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Weber ready to move onto Buffalo's blue line

by John McGourty

In his final junior season, Mike Weber put together six goals and 28 assists and finished a plus-11, numbers which impressed the Sabres enough to draft the defenseman with their second pick in 2006. WATCH Weber video
More than one Buffalo Sabres fan has watched Pittsburgh Penguins bruising defenseman Brooks Orpik, a Buffalo-area native, and thought, "Why can't we get a D-man like that?"

It appears their question, perhaps their prayer, has been answered in Mike Weber, a Pittsburgh-area native who was the No. 57 pick in the 2006 Entry Draft.

Hmm … perhaps the NHL should go back to the days of territorial rights?

Weber, 20, is a defensive defenseman who combines low point totals with high penalty minutes and is usually strong in the plus/minus category.

Weber played four games for the Sabres early last season and dressed for Buffalo's final 12 games. In those 16 games, Weber was plus-12. Only Jason Pominville (plus-16) and Derek Roy (plus-13), Buffalo's top two scorers, ranked higher.

Weber spent most of last season patrolling the blue line for the Rochester Americans of the American Hockey League, where he had a goal and 13 assists and 178 penalty minutes. He was minus-8 for the Amerks, the first season he was in negative numbers since his first two junior seasons in Windsor, when he played on a weak squad.

Weber was in Buffalo's development camp in early July and again impressed management. He'll be at training camp in September, bidding for one of the jobs on Buffalo’s defense. Sabres management would like to see him make the team just as much as Weber wants that.

"Camp was really good," Weber said. "I've had a pretty good summer because, since we didn't make the playoffs, I've had extra time to work on things that needed attention. I felt really good at camp. It was my second time there and I was a little more comfortable this year. I knew what to expect and it was my turn to help out the younger guys who were just drafted."

Weber's positive attitude and rapid development haven't surprised Sabres pro scout Jon Christiano.

"When we drafted him, we were told he has a burning desire to play in the NHL, and we have seen nothing to make us disagree with that statement," Christiano said.

"That's a nice thing to hear," Weber said. "You have to develop faster because everyone wants to play in the NHL and I don't want to be in minors. I want to play with the best. Getting into 16 games last year showed me what I need to know and what I need to do."

Weber said he is a vastly improved player from the one who broke into the NHL against the Florida Panthers last Oct. 26.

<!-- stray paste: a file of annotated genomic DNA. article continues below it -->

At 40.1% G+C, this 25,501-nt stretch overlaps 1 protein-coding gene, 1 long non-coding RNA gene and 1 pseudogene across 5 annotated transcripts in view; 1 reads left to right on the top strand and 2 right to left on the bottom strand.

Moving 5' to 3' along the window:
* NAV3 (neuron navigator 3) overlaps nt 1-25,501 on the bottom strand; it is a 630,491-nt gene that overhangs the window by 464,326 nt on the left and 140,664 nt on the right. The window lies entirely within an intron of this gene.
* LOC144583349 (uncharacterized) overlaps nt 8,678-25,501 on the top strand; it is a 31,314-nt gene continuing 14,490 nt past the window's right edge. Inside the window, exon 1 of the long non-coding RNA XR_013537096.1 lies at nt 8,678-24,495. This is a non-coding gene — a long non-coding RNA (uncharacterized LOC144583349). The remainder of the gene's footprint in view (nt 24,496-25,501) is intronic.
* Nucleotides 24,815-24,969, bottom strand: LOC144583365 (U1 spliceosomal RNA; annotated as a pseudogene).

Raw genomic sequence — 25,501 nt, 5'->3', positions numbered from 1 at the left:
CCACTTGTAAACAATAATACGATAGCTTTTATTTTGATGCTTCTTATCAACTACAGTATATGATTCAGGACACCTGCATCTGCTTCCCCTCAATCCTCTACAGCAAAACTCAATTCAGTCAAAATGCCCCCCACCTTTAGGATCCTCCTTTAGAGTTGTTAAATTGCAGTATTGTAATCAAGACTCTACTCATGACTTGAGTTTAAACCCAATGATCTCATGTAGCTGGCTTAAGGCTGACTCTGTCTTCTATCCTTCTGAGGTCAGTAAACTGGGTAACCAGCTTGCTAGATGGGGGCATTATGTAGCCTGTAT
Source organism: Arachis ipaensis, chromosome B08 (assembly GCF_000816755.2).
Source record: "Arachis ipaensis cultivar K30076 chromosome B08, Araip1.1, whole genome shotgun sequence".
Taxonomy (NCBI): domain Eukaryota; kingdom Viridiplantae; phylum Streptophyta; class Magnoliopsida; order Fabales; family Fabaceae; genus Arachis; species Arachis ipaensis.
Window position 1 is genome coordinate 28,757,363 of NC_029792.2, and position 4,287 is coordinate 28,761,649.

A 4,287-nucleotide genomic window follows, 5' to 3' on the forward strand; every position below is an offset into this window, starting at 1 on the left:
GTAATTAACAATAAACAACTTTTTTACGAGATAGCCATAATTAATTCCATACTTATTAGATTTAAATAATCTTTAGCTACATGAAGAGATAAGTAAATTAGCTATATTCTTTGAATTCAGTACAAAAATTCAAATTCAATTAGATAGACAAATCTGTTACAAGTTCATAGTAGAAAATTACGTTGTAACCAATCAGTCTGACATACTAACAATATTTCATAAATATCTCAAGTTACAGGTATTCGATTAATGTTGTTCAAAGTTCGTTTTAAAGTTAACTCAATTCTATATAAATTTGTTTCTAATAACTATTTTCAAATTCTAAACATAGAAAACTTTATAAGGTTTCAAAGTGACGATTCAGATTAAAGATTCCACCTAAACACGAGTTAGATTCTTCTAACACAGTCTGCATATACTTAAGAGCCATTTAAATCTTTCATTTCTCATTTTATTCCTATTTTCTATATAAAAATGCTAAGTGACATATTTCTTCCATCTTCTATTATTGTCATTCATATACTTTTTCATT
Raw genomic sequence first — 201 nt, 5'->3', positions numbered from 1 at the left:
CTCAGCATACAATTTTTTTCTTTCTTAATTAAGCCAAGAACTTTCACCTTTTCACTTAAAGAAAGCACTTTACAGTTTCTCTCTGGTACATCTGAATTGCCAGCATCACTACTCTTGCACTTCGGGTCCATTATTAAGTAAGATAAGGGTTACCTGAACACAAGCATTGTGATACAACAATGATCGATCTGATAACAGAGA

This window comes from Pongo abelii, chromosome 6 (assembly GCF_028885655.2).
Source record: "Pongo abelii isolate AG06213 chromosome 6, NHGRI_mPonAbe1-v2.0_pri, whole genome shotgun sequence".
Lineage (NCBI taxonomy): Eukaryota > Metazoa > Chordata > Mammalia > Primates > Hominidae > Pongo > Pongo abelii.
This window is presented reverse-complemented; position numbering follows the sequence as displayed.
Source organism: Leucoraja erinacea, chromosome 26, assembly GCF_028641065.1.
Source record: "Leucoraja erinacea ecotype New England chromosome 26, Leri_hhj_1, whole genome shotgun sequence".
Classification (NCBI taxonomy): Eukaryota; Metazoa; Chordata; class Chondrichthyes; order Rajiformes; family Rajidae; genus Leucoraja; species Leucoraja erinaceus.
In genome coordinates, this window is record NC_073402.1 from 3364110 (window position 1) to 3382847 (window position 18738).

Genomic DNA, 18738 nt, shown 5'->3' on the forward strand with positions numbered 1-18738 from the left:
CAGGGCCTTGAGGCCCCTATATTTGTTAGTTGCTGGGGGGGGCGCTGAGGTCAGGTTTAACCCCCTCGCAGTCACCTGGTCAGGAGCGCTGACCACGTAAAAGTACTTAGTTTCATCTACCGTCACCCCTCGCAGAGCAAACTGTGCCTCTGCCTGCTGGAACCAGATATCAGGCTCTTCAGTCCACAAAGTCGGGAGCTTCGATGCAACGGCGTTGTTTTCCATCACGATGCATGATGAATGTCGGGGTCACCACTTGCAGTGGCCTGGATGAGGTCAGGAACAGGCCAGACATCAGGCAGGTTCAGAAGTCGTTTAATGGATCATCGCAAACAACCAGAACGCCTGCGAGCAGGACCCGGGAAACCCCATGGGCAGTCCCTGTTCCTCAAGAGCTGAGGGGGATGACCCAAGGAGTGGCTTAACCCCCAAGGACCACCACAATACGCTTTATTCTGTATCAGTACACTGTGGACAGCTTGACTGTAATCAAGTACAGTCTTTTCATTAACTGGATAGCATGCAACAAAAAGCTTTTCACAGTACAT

"My first NHL game was in Florida and it was kind of surreal for me," Weber said. "It was a dream come true, and I was more awestruck than anything. I couldn't get over the players that I was playing with and against, some great NHL players. I was a lot more comfortable in my second game. Playing most of the season in the AHL helped me a lot. There I was in a situation where I played a lot of minutes in every situation. Hockey is a game of confidence and my confidence grew through the season.

"I was partnered most of the season with Andrej Sekera and in most of my games with Buffalo. He's more of an offensive defenseman. He has great hands and feet. I did the crashing and the banging. I'm more physical. I just got the puck into his hands or one of the forwards. We communicate very well, and I just try to keep it simple."

Weber credited Sabres assistant coach James Patrick, a fine NHL defenseman for two decades, with helping him learn the pro game. It hasn't been as easy as it may appear, Weber said.

"James was always pushing me and I'm grateful because I want to be the best I can be," Weber said. "No matter how many minutes I played or in what situations, he was there with advice and encouragement and challenges. He's always there to help me out and teach me the little things that can make me a better player.

"It was tough at first to see first-hand the difference in the speed of the game from juniors to the AHL to the NHL. Everything at this level is quicker and more precise. James had us doing over-speed training, making us go as fast as we can and turn as fast as we can. It's tough for a defenseman breaking into the NHL. It's not just tough for younger players, it's tough for older players, too."

Weber started skating in Pittsburgh when he was 3, before his family moved to Colorado, where he learned to play hockey. His family later returned to Pittsburgh, where Weber played for the Jr.-B Penguins. He was drafted into the OHL and played 3½ seasons before he was traded to the Barrie Colts midway through 2006-07. Weber helped the Colts win the OHL Central Division and defeat Toronto and Brampton in the playoffs before falling to Peterborough in the Eastern Conference finals.

"Going to Windsor was a turning point for me," Weber said. "I got on the right track with my support system and my billet family, Steve Ott's parents. Now I spend my summers in Windsor. Steve has been a good leader for me and helped me grow up faster. His father, Butch, has me working most days on his speedboats. He won the Canadian national championship last year and he's getting ready to defend it this summer.

"I never get in those boats -- too fast," Weber said. "I like the career I have."


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